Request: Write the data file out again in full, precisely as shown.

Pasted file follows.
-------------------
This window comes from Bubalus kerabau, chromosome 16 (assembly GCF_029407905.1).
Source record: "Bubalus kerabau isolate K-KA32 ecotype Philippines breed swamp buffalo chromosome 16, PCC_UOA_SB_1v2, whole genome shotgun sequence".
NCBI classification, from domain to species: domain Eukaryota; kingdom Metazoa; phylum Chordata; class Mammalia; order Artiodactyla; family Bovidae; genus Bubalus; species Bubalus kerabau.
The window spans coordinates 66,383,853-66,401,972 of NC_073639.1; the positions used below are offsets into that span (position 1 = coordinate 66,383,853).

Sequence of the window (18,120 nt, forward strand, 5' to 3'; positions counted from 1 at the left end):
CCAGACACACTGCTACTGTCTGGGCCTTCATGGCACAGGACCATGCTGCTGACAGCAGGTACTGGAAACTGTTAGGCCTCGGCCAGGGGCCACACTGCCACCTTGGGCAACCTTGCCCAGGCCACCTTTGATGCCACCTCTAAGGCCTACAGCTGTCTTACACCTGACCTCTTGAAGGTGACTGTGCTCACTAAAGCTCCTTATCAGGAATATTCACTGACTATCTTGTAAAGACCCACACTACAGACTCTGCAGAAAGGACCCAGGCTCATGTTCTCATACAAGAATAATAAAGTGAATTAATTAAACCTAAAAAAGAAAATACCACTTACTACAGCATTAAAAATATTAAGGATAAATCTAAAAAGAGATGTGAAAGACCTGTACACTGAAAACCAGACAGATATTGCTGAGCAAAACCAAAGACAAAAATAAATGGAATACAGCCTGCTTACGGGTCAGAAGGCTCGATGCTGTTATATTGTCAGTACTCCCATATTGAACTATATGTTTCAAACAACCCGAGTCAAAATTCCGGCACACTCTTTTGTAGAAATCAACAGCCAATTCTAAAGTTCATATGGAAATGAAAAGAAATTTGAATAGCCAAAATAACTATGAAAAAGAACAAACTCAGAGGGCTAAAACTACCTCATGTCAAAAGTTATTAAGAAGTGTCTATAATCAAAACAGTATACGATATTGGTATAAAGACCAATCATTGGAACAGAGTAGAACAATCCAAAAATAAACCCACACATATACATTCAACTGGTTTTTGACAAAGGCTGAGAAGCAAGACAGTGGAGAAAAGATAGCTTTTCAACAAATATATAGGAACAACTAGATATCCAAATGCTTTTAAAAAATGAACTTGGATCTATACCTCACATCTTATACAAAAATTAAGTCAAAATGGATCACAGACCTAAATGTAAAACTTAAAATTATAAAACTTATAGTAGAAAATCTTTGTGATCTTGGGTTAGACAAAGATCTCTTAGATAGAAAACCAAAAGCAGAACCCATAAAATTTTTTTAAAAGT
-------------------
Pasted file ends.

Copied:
This window comes from Bubalus kerabau, chromosome 16 (assembly GCF_029407905.1).
Source record: "Bubalus kerabau isolate K-KA32 ecotype Philippines breed swamp buffalo chromosome 16, PCC_UOA_SB_1v2, whole genome shotgun sequence".
NCBI classification, from domain to species: domain Eukaryota; kingdom Metazoa; phylum Chordata; class Mammalia; order Artiodactyla; family Bovidae; genus Bubalus; species Bubalus kerabau.
The window spans coordinates 66,383,853-66,401,972 of NC_073639.1; the positions used below are offsets into that span (position 1 = coordinate 66,383,853).

Sequence of the window (18,120 nt, forward strand, 5' to 3'; positions counted from 1 at the left end):
CCAGACACACTGCTACTGTCTGGGCCTTCATGGCACAGGACCATGCTGCTGACAGCAGGTACTGGAAACTGTTAGGCCTCGGCCAGGGGCCACACTGCCACCTTGGGCAACCTTGCCCAGGCCACCTTTGATGCCACCTCTAAGGCCTACAGCTGTCTTACACCTGACCTCTTGAAGGTGACTGTGCTCACTAAAGCTCCTTATCAGGAATATTCACTGACTATCTTGTAAAGACCCACACTACAGACTCTGCAGAAAGGACCCAGGCTCATGTTCTCATACAAGAATAATAAAGTGAATTAATTAAACCTAAAAAAGAAAATACCACTTACTACAGCATTAAAAATATTAAGGATAAATCTAAAAAGAGATGTGAAAGACCTGTACACTGAAAACCAGACAGATATTGCTGAGCAAAACCAAAGACAAAAATAAATGGAATACAGCCTGCTTACGGGTCAGAAGGCTCGATGCTGTTATATTGTCAGTACTCCCATATTGAACTATATGTTTCAAACAACCCGAGTCAAAATTCCGGCACACTCTTTTGTAGAAATCAACAGCCAATTCTAAAGTTCATATGGAAATGAAAAGAAATTTGAATAGCCAAAATAACTATGAAAAAGAACAAACTCAGAGGGCTAAAACTACCTCATGTCAAAAGTTATTAAGAAGTGTCTATAATCAAAACAGTATACGATATTGGTATAAAGACCAATCATTGGAACAGAGTAGAACAATCCAAAAATAAACCCACACATATACATTCAACTGGTTTTTGACAAAGGCTGAGAAGCAAGACAGTGGAGAAAAGATAGCTTTTCAACAAATATATAGGAACAACTAGATATCCAAATGCTTTTAAAAAATGAACTTGGATCTATACCTCACATCTTATACAAAAATTAAGTCAAAATGGATCACAGACCTAAATGTAAAACTTAAAATTATAAAACTTATAGTAGAAAATCTTTGTGATCTTGGGTTAGACAAAGATCTCTTAGATAGAAAACCAAAAGCAGAACCCATAAAATTTTTTTAAAAGT